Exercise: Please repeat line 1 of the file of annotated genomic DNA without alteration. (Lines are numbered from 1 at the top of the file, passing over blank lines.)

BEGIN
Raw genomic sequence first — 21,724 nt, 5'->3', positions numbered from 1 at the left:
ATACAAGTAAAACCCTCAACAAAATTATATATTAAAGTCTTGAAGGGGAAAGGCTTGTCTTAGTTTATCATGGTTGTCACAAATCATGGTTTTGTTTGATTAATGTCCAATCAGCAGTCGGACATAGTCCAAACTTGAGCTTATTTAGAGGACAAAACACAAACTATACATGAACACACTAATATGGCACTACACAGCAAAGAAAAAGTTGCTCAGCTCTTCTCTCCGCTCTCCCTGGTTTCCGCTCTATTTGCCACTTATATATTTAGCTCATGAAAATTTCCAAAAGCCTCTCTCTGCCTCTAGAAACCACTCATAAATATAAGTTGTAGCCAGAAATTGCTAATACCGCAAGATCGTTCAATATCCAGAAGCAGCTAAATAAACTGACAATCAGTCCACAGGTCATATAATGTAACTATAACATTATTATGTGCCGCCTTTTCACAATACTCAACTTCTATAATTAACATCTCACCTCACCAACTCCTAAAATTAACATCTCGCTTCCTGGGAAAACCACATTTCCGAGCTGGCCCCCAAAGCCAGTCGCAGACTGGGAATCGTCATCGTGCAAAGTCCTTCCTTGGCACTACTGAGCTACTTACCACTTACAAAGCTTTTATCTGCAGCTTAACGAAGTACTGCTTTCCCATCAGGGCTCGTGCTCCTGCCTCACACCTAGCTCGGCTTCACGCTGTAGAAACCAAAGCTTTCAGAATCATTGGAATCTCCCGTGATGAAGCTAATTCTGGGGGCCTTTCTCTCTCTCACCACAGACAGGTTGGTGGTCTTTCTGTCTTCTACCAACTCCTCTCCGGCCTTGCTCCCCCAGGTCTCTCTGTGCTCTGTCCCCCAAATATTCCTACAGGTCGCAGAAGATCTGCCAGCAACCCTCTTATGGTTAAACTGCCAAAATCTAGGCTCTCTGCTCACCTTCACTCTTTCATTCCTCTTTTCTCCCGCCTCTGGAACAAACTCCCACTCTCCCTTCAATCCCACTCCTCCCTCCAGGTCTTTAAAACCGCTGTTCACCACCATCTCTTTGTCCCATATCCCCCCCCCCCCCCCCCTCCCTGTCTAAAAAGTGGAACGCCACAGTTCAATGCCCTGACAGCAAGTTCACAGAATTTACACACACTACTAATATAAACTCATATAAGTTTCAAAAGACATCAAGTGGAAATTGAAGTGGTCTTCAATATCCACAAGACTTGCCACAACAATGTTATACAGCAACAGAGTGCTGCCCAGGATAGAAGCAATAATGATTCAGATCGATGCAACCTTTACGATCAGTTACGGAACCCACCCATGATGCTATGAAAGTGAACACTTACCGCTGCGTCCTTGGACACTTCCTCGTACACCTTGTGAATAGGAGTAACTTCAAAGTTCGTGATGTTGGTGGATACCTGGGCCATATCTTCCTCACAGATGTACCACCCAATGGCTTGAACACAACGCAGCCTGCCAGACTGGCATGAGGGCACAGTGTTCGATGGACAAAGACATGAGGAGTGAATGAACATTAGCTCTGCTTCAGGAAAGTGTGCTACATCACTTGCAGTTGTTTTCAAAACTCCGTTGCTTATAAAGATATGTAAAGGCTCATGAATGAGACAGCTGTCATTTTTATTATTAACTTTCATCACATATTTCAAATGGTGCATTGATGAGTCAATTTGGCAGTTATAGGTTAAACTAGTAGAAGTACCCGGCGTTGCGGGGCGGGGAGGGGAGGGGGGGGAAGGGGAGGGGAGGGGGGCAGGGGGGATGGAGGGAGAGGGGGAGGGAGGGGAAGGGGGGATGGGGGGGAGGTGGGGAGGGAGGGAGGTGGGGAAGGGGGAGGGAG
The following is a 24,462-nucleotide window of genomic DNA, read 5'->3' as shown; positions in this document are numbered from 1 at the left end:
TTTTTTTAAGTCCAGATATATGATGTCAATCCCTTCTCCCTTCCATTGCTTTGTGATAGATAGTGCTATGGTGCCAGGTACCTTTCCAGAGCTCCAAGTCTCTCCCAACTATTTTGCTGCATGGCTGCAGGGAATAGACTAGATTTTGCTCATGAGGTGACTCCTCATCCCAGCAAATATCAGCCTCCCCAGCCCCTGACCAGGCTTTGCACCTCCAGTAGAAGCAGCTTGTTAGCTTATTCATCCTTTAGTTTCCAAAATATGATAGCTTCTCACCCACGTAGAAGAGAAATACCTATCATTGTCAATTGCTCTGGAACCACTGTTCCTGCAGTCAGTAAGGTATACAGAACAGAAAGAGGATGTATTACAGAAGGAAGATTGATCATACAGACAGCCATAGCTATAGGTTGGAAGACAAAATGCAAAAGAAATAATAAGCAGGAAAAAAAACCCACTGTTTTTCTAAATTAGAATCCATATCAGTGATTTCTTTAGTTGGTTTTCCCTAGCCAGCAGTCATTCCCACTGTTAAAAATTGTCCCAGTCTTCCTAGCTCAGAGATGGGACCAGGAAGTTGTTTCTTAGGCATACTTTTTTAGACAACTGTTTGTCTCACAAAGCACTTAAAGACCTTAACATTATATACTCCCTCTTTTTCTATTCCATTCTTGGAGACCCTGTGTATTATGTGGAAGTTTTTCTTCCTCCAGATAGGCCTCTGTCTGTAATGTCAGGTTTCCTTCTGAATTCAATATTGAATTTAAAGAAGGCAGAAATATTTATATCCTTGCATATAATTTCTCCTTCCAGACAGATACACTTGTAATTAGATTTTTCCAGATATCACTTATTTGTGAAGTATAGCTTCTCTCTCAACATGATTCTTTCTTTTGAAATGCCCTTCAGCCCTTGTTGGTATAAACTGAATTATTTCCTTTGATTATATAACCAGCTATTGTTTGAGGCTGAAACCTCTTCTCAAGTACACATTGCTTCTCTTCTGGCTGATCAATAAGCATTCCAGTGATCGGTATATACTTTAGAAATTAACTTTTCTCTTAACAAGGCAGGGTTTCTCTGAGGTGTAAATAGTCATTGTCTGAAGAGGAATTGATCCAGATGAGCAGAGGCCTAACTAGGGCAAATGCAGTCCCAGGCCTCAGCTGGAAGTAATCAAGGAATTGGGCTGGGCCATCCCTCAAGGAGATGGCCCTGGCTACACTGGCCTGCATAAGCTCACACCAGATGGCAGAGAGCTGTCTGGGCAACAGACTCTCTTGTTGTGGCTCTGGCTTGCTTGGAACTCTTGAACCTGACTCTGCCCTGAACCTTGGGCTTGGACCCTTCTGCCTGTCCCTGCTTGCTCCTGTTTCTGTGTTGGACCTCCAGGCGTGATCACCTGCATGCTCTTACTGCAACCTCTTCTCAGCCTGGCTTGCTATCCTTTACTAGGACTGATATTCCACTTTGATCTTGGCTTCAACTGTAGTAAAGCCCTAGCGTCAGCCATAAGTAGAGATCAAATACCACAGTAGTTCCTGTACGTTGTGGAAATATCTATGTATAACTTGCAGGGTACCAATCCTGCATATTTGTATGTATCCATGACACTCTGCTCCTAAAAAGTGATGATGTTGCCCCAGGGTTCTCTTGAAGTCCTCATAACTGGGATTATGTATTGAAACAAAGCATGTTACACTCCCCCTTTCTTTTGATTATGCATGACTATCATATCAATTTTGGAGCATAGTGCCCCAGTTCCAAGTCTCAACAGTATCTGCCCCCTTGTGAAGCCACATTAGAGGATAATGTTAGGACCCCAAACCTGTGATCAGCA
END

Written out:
Raw genomic sequence first — 21,724 nt, 5'->3', positions numbered from 1 at the left: